Rural homelessness is often overlooked
Rural homelessness is often overlooked in discussions about how to curb homelessness. In dense urban areas where there are shelters, both in terms of homeless shelters and covered areas on the street where homeless can sleep, homelessness is an issue that urban residents see on a daily basis. Rural homelessness is not as visible.
Part of the problem is that many definitions of homelessness are rigid, and need to be expanded in order to encompass the homelessness that exists in rural areas. Due to lack of available shelters in rural areas, homeless tend to live in cars or campers or with relatives in over-crowded, substandard residences. Rural communities face barriers in curbing their homelessness as they are often denied federal funding since their homeless population doesn’t fit the rigid definition of homelessness as defined in the McKinney-Vento Homeless Assistance that does not define those living in substandard structures as being homeless.
While the solutions for rural versus urban homelessness might vary the causes are similar. A lack of affordable housing and poverty are the two main factors leading to homelessness. While unclean and overcrowded streets of a presumed urban area might be the image that first comes to mind when poverty is discussed, rural areas are suffering from rising poverty rates more than urban ones are. The reality is rural areas experience greater levels of poverty than urban ones. Periods of unemployment are longer, job opportunities are fewer, and wages are lower. In fact, despite housing costs being lower in rural areas so are wages making housing just as unaffordable as in urban areas.
Too often, shame keeps people from seeking help
Another problem that stands in the way of helping the homeless in rural areas is that they are often too embarrassed to admit their circumstances or to seek out help. There is a lot of shame associated with poverty and homelessness despite the fact that a large percentage of homeless in rural areas do have jobs, they just don’t get paid enough to afford better living conditions. When you consider that a greater number of homeless in rural areas are women (about 42%)and that there are a greater number of homeless families and individuals under 18, providing safe conditions for the homeless is crucial. Help is farther away and more difficult to get to than in urban areas making the homeless in rural areas more vulnerable to dangerous weather conditions or violence.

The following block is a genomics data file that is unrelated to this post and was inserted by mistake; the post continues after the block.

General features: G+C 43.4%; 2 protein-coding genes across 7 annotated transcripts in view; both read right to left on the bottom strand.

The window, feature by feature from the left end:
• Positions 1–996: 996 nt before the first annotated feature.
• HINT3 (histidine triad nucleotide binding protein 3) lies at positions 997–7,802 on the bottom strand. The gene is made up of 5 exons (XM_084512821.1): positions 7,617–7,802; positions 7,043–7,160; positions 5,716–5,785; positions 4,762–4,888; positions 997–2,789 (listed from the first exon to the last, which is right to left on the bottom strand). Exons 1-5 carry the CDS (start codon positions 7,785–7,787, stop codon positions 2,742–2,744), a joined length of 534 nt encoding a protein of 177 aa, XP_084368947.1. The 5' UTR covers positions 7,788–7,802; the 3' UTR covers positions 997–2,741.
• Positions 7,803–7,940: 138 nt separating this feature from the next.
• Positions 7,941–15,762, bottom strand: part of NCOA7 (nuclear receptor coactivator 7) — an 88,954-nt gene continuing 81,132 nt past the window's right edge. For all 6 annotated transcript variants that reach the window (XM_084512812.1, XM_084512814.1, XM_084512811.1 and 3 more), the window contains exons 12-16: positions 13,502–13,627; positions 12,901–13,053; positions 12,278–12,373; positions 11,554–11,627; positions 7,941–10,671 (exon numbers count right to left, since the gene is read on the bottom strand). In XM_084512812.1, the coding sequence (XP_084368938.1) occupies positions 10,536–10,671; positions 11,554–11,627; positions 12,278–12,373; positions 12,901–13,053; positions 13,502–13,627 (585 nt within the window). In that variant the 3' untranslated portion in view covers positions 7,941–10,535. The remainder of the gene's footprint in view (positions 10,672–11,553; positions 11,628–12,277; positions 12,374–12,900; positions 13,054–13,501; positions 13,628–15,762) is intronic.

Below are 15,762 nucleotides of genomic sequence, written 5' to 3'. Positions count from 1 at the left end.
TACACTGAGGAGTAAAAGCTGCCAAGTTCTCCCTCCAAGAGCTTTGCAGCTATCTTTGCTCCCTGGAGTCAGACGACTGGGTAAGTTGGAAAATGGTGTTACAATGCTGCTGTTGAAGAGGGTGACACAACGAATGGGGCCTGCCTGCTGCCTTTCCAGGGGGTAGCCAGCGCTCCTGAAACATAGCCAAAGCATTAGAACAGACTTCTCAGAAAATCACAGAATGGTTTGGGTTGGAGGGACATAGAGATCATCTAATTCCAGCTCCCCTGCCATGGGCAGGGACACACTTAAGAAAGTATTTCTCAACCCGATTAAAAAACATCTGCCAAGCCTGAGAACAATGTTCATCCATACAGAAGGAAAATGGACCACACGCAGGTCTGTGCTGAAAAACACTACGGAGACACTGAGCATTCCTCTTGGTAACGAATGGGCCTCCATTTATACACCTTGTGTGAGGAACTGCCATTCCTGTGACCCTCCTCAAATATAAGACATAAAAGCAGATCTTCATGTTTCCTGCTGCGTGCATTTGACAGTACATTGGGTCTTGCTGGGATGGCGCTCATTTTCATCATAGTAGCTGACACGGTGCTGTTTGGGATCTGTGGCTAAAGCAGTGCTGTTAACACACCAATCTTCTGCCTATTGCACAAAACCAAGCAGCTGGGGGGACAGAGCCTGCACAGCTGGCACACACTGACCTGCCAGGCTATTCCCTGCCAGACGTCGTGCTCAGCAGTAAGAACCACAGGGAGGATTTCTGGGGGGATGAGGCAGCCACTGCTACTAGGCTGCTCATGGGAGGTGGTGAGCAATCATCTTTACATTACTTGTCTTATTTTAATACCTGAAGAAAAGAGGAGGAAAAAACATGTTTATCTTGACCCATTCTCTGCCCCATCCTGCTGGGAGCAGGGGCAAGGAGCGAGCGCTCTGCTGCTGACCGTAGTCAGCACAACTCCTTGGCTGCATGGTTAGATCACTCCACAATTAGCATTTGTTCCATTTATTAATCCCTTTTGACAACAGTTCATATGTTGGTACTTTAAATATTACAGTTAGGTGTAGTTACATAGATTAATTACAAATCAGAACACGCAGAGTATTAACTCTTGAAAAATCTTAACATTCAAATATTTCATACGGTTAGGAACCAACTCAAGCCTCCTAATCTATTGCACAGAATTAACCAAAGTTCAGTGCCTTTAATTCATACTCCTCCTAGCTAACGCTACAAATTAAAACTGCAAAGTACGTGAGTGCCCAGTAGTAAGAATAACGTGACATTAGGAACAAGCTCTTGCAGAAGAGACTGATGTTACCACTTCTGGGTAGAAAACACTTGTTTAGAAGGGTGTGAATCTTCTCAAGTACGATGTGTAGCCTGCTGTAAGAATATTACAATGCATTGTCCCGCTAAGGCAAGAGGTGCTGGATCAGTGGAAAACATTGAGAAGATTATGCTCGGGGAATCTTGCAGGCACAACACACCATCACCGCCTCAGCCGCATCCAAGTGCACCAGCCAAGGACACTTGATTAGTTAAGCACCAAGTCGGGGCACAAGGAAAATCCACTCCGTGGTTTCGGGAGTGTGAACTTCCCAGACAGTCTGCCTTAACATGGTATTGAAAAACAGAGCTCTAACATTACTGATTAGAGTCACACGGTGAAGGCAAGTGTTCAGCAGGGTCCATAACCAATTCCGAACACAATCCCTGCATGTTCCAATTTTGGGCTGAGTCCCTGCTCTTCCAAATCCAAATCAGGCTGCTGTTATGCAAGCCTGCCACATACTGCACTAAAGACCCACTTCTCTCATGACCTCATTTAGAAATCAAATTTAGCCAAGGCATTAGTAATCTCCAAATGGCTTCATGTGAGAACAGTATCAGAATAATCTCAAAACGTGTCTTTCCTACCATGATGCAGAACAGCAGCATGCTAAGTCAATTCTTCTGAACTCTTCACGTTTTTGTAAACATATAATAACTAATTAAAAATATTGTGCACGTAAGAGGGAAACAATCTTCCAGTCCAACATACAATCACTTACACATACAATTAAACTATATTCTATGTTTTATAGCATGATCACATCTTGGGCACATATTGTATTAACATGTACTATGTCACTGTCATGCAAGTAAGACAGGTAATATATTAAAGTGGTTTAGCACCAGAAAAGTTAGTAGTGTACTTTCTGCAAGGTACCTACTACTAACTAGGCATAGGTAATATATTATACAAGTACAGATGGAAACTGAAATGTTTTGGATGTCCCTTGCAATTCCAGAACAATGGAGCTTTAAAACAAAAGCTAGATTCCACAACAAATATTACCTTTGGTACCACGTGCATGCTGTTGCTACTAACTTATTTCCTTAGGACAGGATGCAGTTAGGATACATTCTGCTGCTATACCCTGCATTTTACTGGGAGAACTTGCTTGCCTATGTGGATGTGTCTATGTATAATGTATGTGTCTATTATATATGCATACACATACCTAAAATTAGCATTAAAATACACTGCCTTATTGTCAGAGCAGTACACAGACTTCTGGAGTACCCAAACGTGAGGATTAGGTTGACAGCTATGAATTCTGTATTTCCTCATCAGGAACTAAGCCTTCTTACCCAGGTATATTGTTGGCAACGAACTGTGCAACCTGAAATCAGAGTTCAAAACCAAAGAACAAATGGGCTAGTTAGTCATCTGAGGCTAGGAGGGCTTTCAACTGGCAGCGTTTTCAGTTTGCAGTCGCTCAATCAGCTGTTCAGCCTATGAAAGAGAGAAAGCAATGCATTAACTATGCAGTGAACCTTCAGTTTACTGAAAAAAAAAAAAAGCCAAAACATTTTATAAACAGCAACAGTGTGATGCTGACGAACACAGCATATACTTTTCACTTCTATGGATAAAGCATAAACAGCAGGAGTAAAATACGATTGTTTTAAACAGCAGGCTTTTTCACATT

One of the main ways that rural homelessness can be curbed is by keeping housing prices down and having state offered initiatives to help people afford adequate housing. Also petitioning the government to expand the definition of homelessness to include unsafe or sub standard housing will allow rural communities to get the aid they need from the federal government.
There are services in our area to help
The Ironton-Lawrence County CAO offers healthcare for the homeless in our area. These services include adult and pediatric medicine, dental, optical, podiatry, mental health, substance abuse, transportation, and pharmaceuticals. Our outreach services assist difficult-to-reach homeless persons in accessing care and provide assistance in establishing eligibility for entitlement services and housing. The Lawrence County area also has local churches and the City Mission that provide emergency food, clothing, and shelter.
What you can do to help
The issues surrounding homelessness can seem daunting, and in some ways they are. But when you break them down to smaller individual actions there’s a lot you can do. Write or call your representatives expressing your concern that there are citizens in Lawrence County who could benefit from homeless aid. In your personal life be kind when discussing homelessness to help remove the stigma around it. Remind people that anyone can fall on hard times and that good, hardworking people are among those struggling to make ends meet. You’ll be surprised what can be accomplished when people come together with kindness to help their friends and neighbors out.